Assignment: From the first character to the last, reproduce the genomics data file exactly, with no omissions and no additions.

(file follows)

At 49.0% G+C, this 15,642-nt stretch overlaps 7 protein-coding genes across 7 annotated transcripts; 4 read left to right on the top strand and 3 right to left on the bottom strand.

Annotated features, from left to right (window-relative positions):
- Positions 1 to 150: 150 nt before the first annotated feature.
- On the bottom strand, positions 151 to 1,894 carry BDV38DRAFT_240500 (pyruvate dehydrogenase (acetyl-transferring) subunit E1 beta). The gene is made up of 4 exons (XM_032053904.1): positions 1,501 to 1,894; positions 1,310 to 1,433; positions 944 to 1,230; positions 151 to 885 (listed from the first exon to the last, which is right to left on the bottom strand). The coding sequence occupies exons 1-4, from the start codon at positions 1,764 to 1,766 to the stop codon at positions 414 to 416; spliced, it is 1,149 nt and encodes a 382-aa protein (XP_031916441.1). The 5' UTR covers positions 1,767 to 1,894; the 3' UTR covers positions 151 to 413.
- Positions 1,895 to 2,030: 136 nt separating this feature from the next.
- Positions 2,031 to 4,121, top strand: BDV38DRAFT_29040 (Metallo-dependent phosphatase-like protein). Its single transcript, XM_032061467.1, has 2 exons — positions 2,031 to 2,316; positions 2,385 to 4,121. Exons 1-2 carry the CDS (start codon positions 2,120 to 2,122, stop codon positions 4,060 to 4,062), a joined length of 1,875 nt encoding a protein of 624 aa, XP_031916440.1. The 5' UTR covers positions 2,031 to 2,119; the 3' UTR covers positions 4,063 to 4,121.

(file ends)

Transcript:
At 49.0% G+C, this 15,642-nt stretch overlaps 7 protein-coding genes across 7 annotated transcripts; 4 read left to right on the top strand and 3 right to left on the bottom strand.

Annotated features, from left to right (window-relative positions):
- Positions 1 to 150: 150 nt before the first annotated feature.
- On the bottom strand, positions 151 to 1,894 carry BDV38DRAFT_240500 (pyruvate dehydrogenase (acetyl-transferring) subunit E1 beta). The gene is made up of 4 exons (XM_032053904.1): positions 1,501 to 1,894; positions 1,310 to 1,433; positions 944 to 1,230; positions 151 to 885 (listed from the first exon to the last, which is right to left on the bottom strand). The coding sequence occupies exons 1-4, from the start codon at positions 1,764 to 1,766 to the stop codon at positions 414 to 416; spliced, it is 1,149 nt and encodes a 382-aa protein (XP_031916441.1). The 5' UTR covers positions 1,767 to 1,894; the 3' UTR covers positions 151 to 413.
- Positions 1,895 to 2,030: 136 nt separating this feature from the next.
- Positions 2,031 to 4,121, top strand: BDV38DRAFT_29040 (Metallo-dependent phosphatase-like protein). Its single transcript, XM_032061467.1, has 2 exons — positions 2,031 to 2,316; positions 2,385 to 4,121. Exons 1-2 carry the CDS (start codon positions 2,120 to 2,122, stop codon positions 4,060 to 4,062), a joined length of 1,875 nt encoding a protein of 624 aa, XP_031916440.1. The 5' UTR covers positions 2,031 to 2,119; the 3' UTR covers positions 4,063 to 4,121.